Alex Singleton's research sits at the boundary between the social and computational sciences; and has extended a tradition of area classification within Urban Analytics where he has developed an empirically informed critique of the ways in which geodemographic methods (unsupervised machine learning) can be refined for effective yet ethical use; and how systems comprising artificial intelligence can assist in public resource allocation applications. This research has developed from substantive interests around the social, spatial and temporal dimensions of urban systems; specifically focused on access inequalities in Higher Education, digital exclusion, aspects of retail and school commuting behaviour.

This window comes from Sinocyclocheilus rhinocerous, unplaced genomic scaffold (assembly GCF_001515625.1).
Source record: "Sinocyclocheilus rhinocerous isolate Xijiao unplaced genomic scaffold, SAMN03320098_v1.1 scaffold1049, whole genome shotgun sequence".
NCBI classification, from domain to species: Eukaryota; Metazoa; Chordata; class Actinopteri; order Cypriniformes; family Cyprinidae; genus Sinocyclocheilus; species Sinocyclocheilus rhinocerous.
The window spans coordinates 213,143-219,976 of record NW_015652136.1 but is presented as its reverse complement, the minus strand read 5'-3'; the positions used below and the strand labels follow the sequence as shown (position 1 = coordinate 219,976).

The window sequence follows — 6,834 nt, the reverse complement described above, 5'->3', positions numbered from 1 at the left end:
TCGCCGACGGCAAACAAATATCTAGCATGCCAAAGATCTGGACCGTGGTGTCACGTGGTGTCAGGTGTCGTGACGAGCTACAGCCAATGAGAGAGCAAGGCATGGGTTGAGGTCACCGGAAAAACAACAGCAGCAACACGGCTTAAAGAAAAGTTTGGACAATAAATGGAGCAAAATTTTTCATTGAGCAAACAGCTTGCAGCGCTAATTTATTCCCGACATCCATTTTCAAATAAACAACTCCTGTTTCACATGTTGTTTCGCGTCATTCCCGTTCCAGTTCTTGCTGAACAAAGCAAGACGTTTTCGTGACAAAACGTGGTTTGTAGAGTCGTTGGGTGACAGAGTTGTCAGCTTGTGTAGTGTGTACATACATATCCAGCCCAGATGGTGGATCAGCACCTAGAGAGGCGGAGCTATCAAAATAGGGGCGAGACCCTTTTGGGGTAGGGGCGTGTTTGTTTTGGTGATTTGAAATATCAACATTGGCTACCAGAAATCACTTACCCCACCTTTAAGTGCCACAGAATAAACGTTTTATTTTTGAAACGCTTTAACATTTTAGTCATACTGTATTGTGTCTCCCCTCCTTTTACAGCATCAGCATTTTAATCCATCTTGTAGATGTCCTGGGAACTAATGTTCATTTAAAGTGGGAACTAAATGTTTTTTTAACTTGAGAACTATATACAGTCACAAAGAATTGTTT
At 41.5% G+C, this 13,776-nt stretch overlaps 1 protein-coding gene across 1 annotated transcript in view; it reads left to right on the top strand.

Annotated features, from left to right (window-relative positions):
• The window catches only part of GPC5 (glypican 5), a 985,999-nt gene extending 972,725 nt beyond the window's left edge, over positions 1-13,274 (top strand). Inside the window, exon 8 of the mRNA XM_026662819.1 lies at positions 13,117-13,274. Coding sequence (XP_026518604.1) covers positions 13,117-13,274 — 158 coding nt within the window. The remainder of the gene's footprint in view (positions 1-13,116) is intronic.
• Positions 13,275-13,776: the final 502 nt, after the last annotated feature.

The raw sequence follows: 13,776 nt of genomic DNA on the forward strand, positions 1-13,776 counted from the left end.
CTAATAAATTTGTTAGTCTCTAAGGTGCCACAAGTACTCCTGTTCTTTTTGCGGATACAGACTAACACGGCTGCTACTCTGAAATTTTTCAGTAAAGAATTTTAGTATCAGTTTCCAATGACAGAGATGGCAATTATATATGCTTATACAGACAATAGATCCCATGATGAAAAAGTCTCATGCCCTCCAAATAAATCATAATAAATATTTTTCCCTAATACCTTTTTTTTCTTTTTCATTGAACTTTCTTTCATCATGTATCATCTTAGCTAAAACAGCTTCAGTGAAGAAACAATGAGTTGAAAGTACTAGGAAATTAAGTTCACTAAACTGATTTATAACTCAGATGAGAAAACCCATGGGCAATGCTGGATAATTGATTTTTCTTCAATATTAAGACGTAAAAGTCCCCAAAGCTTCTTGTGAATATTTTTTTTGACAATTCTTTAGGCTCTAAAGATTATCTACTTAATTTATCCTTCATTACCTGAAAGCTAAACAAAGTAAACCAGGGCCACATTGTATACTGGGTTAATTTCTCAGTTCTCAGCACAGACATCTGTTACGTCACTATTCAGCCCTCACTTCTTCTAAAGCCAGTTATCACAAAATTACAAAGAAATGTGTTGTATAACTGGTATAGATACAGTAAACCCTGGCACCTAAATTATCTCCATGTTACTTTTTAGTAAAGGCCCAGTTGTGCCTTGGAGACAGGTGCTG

His most recent work has focused on developing an understanding how both fast and slow human dynamics can be understood through emerging Geographic Data Science methodologies, and mapping such geographies at fine spatiotemporal scale. He has general interests in supporting the public understanding of science through online interfaces to data, and is a strong advocate of open source data, software and publishing.